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BUKATSUDŌ: Teaching Character in Japanese School Clubs new

BUKATSUDŌ: Teaching Character in Japanese School Clubs   org

The bell rings for the end of the school day, but for children in schools across Japan it only signals the start of the next stage of their daily education.

Bukatsudō (extracurricular sports or cultural  clubs), have played a formative role in the  secondary school experience for school children around Japan for generations. On entry to junior high school, children are encouraged to pick a club, and stick with it though the rest of their time at school. Clubs demand huge time, effort and commitment from students, and from the teachers who take part as coaches.   Practices at some schools can be held for up to two or three hours a day, up to six or seven days a week, after school, during weekends, and even school holidays, and are characterised by strict routine and ritual, group spirit, and hierarchical relationships between juniors and seniors.

In this special seminar, Dr Peter Cave, Lecturer in Japanese Studies at the University of Manchester, an anthropologist and Japanese education expert who has conducted extensive fieldwork and research in schools in Japan, will discuss the practice and origins of bukatsudō (including their surprising link to Victorian Britain), and the role they play in the Japanese school system today.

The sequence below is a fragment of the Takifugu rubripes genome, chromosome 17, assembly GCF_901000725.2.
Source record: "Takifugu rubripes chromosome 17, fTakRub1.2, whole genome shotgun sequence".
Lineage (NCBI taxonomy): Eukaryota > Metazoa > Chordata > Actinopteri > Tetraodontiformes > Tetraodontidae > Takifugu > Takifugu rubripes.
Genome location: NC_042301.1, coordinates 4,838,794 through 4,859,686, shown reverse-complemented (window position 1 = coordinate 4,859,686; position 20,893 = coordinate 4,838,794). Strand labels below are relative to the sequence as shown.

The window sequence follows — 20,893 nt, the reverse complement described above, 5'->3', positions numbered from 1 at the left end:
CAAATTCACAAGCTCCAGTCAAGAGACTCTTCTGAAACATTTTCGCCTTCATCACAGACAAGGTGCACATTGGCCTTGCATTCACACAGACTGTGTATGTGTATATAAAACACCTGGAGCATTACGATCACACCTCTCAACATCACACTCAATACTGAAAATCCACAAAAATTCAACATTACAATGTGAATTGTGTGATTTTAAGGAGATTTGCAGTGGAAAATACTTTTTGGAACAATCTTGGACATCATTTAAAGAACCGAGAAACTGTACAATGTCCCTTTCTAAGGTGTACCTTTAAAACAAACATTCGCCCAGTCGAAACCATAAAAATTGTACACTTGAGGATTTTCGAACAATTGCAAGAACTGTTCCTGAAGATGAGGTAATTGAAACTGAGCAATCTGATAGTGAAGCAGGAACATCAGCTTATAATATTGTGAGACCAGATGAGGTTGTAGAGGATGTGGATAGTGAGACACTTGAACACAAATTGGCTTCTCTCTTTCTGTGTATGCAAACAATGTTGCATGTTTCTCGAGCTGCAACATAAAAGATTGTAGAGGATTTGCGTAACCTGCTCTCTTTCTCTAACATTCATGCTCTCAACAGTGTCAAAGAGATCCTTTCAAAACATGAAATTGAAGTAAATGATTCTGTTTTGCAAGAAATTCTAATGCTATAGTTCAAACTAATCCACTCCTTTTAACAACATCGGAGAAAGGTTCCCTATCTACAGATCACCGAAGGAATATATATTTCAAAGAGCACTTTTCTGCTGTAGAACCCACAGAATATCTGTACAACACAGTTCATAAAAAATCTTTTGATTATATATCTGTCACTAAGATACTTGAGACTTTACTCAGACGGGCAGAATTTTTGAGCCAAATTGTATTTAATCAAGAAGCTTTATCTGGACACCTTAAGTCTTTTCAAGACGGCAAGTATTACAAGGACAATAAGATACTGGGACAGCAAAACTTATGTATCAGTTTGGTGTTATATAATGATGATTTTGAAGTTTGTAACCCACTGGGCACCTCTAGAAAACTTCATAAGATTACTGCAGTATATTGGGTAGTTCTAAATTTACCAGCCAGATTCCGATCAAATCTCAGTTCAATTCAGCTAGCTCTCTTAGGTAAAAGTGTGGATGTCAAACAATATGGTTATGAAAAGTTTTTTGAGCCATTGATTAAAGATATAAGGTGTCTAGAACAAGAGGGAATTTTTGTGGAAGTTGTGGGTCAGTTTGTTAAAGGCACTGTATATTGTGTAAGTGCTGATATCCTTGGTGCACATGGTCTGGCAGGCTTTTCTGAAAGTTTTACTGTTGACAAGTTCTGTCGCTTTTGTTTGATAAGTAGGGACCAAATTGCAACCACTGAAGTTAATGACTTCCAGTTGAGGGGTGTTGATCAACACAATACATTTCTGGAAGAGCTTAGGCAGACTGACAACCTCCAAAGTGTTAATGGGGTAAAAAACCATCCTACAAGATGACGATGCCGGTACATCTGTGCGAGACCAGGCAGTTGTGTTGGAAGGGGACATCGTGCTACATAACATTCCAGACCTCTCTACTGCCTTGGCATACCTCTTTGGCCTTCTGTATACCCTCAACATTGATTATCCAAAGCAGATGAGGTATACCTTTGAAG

While Japanese educators have diverse views about clubs and their purposes, the practice of  bukatsudō reflect the broad view that the Japanese school system is responsible not only for intellectual development of students but also for social and moral development, by teaching children basic values and social skills.

In the UK, 'character education' has been a subject of much recent debate with the Department for Education championing the idea that schools should not just focus on student’s academic achievement but also take responsibility for cultivating good character.

In this context, Dr Cave will consider what Britain might learn from Japanese school clubs, arguing that Britain could learn a lot from their example, but would need to adapt rather than copy them.

Following his talk, to continue to explore these themes, Dr Cave will be joined for a comparative discussion on education for character development in the UK and Japan by leading character education expert Professor James Arthur, Head of the School of Education and Director of the Jubilee Centre for Character and Virtues at the University of Birmingham. 

Chairing the discussion will be Professor Takehiko Kariya, Professor in the Sociology of Japanese Society at the University of Oxford, an expert in the sociology of education, social stratification, and Japanese educational policies.


Date: 16 September 2015 from 6.45pm
Venue:

Mander Hall, Hamilton House, Mabledon Place, London, WC1H 9BD (Close to Kings Cross, St Pancras and Euston stations)


Booking: The event is free to attend but booking is essential. To reserve a place, please e-mail your name and the title of the event to event@jpf.org.uk

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